Québec, Canada. Gustavo F. Araoz was elected President of the International Council of Monuments and Sites (ICOMOS) during the organization’s 16th General Assembly and International Scientific Colloquium, held in Quebec City, Canada, from September 29 to October 4, 2008. Mr. Araoz currently serves as Executive Director of the United States Committee for ICOMOS (US/ICOMOS), headquartered in Washington, DC. He is the seventh President of ICOMOS, and the first American ever elected to this office. ICOMOS was founded in 1965 to create an international network of professionals and supporters of heritage conservation and has grown to become the pre-eminent global historic preservation organization.
Mr. Araoz ran on a platform calling for broader and more active participation by the 120 national ICOMOS committees globally, greater engagement of young professionals, and improved institutional effectiveness, efficiency and transparency. In sum, Mr. Araoz envisions an ICOMOS that is a universally accessible stage for the open exchange of ideas, a major source for the creation and spread of knowledge, a venue for cross-border cooperation, an alert steward of cultural heritage places everywhere, and, foremost, the undisputed world authority in heritage conservation.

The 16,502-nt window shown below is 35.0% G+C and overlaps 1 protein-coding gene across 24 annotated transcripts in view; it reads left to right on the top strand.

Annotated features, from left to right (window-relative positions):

Born in Cuba, Mr. Araoz is a preservation architect by training. His career combines professional practice, academia, and institutional management. He has served as Executive Director of the United States Committee of ICOMOS since 1995. Since 2002, he has served as International Vice President of ICOMOS, spearheading organizational reforms and advocating greater engagement of ICOMOS members worldwide. He has taught at several universities in the US, including the University of Pennsylvania. He has been visiting professor at the University of São Paulo in Brazil, the Catholic University of Salta in Argentina, and at CICOP in Tenerife and Buenos Aires.
Commenting on the election results, John Fowler, Chairman of the Board of US/ICOMOS, observed: “Mr. Araoz’s election signals a great future for all ICOMOS. For the United States, this is an unprecedented opportunity to increase our participation in international cooperative efforts to preserve the world’s cultural heritage. Mr. Araoz has worked diligently for ICOMOS in the past, and we are certain that from his new position he will bring exceptional skill and energy to promote heritage conservation as an important part of the global agenda.”